Always Do More

Always Do More


Leading up to 1954, it was widely believed that running a mile in under four minutes was impossible. Then along came Roger Bannister, who completed the run in 3:59,4. Since then, year after year, the barrier has been incrementally smashed by 17 seconds. So what changed? The human body is still fundamentally the same – evolution isn’t that quick.

The governor theory

Prof Tim Noakes, exercise and sports scientist at the University of Cape Town, says smashing records in this way isn’t about doping, it’s down to flouting a process in the brain called ‘the central governor’: a neurally calculated regulator for safe exertion.

Basically, it’s a mental barrier telling your body to stop exercising so hard you risk damaging it through oxygen deprivation.

How does this apply to success?

Adrian Gore, founder of Discovery, is supported by mathematics when he says it boils down to persistence. “You can always work harder.” If success can be written as a formula, it would look like this: Set = x < 10

The key to achieving more is to never assume you’ve reached ten. Persistence is the key.

If success is located in a set of zero to ten, with ten being the set barrier, your success falls somewhere on this continuum. The catch is that ten is pretty much like the horizon: when you get to 9 the next logical step isn’t 10, it can be 9,5. From there, thanks to decimals, you can achieve a 9,75, 9,98, 9,998 and so on. The same way the four-minute mile got smashed millisecond by millisecond.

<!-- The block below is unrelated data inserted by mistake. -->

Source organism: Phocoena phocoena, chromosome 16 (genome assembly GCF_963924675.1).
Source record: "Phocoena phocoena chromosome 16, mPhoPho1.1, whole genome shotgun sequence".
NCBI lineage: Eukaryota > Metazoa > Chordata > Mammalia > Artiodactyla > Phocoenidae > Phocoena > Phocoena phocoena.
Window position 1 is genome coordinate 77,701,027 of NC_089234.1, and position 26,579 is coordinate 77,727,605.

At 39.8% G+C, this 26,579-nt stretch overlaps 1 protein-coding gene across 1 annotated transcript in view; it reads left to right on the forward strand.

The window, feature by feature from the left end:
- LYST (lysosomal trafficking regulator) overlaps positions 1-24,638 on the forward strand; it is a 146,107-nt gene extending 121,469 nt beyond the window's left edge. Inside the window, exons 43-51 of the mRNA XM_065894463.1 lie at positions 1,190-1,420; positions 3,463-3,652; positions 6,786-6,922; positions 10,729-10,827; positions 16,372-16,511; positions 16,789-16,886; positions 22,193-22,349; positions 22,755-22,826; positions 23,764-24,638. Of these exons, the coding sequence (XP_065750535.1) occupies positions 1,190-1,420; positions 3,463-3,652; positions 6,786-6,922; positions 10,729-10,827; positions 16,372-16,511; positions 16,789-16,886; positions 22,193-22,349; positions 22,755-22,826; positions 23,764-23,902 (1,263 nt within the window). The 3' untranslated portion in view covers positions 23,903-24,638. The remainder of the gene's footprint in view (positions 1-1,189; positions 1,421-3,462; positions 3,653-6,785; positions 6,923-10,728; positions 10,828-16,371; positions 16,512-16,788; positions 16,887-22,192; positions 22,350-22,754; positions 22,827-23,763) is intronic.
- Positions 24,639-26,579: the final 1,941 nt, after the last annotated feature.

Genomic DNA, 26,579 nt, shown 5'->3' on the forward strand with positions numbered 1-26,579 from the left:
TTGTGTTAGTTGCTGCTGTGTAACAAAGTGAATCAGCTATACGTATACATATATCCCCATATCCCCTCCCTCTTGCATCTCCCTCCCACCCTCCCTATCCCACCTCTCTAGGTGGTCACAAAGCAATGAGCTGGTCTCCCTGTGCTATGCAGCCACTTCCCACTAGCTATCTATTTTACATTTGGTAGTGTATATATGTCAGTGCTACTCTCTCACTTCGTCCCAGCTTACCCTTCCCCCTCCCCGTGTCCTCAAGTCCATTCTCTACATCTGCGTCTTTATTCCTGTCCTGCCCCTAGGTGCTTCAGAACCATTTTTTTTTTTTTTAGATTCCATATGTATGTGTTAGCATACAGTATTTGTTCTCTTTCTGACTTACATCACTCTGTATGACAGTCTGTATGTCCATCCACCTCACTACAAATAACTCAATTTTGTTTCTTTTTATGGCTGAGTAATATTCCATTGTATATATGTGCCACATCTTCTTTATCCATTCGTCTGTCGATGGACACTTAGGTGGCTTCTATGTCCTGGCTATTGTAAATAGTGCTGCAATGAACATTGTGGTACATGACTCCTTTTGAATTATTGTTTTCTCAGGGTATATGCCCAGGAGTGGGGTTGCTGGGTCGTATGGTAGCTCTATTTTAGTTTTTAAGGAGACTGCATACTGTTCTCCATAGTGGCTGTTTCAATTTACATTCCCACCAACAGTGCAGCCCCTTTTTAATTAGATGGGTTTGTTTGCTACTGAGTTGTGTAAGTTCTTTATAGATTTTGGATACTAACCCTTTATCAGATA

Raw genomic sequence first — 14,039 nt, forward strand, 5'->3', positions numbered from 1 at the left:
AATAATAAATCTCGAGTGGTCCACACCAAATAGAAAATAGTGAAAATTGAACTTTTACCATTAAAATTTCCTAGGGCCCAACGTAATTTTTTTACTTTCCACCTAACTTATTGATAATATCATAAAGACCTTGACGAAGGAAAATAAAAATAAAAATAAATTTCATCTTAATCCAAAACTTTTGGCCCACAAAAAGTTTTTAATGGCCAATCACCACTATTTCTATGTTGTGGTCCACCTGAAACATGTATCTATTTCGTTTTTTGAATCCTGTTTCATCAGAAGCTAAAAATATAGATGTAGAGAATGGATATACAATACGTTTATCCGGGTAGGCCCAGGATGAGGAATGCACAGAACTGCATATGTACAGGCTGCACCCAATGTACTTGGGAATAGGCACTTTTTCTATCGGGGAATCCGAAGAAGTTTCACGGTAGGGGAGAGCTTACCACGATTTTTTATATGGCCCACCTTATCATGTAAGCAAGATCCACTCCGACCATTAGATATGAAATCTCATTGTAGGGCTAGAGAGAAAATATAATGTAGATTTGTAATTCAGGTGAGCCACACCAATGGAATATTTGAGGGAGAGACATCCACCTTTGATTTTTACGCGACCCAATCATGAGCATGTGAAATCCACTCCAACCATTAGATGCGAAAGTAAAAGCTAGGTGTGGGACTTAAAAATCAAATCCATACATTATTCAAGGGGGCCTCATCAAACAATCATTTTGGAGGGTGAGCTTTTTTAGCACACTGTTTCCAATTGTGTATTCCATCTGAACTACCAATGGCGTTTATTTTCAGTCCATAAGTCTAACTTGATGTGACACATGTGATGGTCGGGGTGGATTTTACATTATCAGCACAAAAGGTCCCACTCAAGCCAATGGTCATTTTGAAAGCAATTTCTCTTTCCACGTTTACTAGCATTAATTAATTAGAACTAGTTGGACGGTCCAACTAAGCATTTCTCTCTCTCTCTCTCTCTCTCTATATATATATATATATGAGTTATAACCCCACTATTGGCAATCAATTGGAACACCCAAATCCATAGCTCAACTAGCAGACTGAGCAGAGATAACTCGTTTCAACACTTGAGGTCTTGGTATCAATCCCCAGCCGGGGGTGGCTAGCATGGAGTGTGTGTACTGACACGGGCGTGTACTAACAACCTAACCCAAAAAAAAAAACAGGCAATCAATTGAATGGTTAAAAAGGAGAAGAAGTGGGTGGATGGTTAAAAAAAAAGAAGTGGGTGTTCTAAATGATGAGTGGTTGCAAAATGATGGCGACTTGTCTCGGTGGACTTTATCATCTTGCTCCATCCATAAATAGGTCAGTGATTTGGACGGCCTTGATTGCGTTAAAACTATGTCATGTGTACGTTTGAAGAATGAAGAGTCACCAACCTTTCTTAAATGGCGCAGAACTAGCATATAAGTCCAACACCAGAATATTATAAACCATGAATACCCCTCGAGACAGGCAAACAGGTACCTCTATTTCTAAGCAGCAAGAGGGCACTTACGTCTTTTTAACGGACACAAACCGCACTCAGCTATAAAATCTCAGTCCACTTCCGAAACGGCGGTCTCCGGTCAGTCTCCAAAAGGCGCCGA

Enter the über-nerd who says: “Are you saying success is like trying to reach the speed of light? Because that is impossible – the closer you get to it, the ‘heavier’ you get. So getting to 0,9 times the speed of light is hard, but getting to 0,999 times is much harder, and you’ll never get to the speed of light because you’d weigh infinity – not great for motivation since the last ten percent of getting to a goal has way more inertia than the first 90%.”

Thanks nerd. The point of understanding this set logic is not that you have a weight problem the more successful you are; it’s that the key to achieving more is to never assume you’ve reached ten. Persistence is the key. Seventeen seconds weren’t knocked off the four-minute mile in one go, it was achieved little by little; each person believing they could push that little bit harder.

The key to achieving more is to never assume you’ve reached ten. Persistence is the key.

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“Fatigue when you’re running is mental not physical, it’s your brain that says you’re over it.” – Prof Tim Noakes

Tracy Lee Nicol
Tracy-Lee Nicol is an experienced business writer and magazine editor. She was awarded a Masters degree with distinction from Rhodes university in 2010, and in the time since has honed her business acumen and writing skills profiling some of South Africa's most successful entrepreneurs, CEOs, franchisees and franchisors.Find her on Google+.